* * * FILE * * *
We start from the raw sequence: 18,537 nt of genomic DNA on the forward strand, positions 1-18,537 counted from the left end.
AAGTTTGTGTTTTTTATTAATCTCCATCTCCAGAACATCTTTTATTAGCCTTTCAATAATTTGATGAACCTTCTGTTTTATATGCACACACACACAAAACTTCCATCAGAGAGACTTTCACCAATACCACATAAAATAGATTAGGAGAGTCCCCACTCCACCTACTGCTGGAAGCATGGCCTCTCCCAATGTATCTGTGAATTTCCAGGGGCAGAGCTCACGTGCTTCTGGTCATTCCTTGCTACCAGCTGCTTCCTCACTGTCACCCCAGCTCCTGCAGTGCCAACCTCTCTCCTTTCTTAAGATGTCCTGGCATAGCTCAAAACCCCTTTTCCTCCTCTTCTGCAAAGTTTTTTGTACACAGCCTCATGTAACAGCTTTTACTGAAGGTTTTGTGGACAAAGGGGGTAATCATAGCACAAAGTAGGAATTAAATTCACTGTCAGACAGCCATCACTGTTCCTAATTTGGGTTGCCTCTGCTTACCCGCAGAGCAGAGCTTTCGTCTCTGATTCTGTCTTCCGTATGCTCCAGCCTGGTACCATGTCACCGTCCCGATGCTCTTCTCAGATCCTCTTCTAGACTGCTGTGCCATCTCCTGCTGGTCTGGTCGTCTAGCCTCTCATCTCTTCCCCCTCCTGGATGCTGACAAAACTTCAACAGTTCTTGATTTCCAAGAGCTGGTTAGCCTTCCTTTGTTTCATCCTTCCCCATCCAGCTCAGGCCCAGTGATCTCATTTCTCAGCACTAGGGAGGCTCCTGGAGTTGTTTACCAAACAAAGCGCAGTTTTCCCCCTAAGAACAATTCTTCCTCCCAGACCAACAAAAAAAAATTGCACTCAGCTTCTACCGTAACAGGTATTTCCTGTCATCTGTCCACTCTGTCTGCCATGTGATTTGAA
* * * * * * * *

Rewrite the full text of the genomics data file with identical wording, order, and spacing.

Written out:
We start from the raw sequence: 18,537 nt of genomic DNA on the forward strand, positions 1-18,537 counted from the left end.
AAGTTTGTGTTTTTTATTAATCTCCATCTCCAGAACATCTTTTATTAGCCTTTCAATAATTTGATGAACCTTCTGTTTTATATGCACACACACACAAAACTTCCATCAGAGAGACTTTCACCAATACCACATAAAATAGATTAGGAGAGTCCCCACTCCACCTACTGCTGGAAGCATGGCCTCTCCCAATGTATCTGTGAATTTCCAGGGGCAGAGCTCACGTGCTTCTGGTCATTCCTTGCTACCAGCTGCTTCCTCACTGTCACCCCAGCTCCTGCAGTGCCAACCTCTCTCCTTTCTTAAGATGTCCTGGCATAGCTCAAAACCCCTTTTCCTCCTCTTCTGCAAAGTTTTTTGTACACAGCCTCATGTAACAGCTTTTACTGAAGGTTTTGTGGACAAAGGGGGTAATCATAGCACAAAGTAGGAATTAAATTCACTGTCAGACAGCCATCACTGTTCCTAATTTGGGTTGCCTCTGCTTACCCGCAGAGCAGAGCTTTCGTCTCTGATTCTGTCTTCCGTATGCTCCAGCCTGGTACCATGTCACCGTCCCGATGCTCTTCTCAGATCCTCTTCTAGACTGCTGTGCCATCTCCTGCTGGTCTGGTCGTCTAGCCTCTCATCTCTTCCCCCTCCTGGATGCTGACAAAACTTCAACAGTTCTTGATTTCCAAGAGCTGGTTAGCCTTCCTTTGTTTCATCCTTCCCCATCCAGCTCAGGCCCAGTGATCTCATTTCTCAGCACTAGGGAGGCTCCTGGAGTTGTTTACCAAACAAAGCGCAGTTTTCCCCCTAAGAACAATTCTTCCTCCCAGACCAACAAAAAAAAATTGCACTCAGCTTCTACCGTAACAGGTATTTCCTGTCATCTGTCCACTCTGTCTGCCATGTGATTTGAA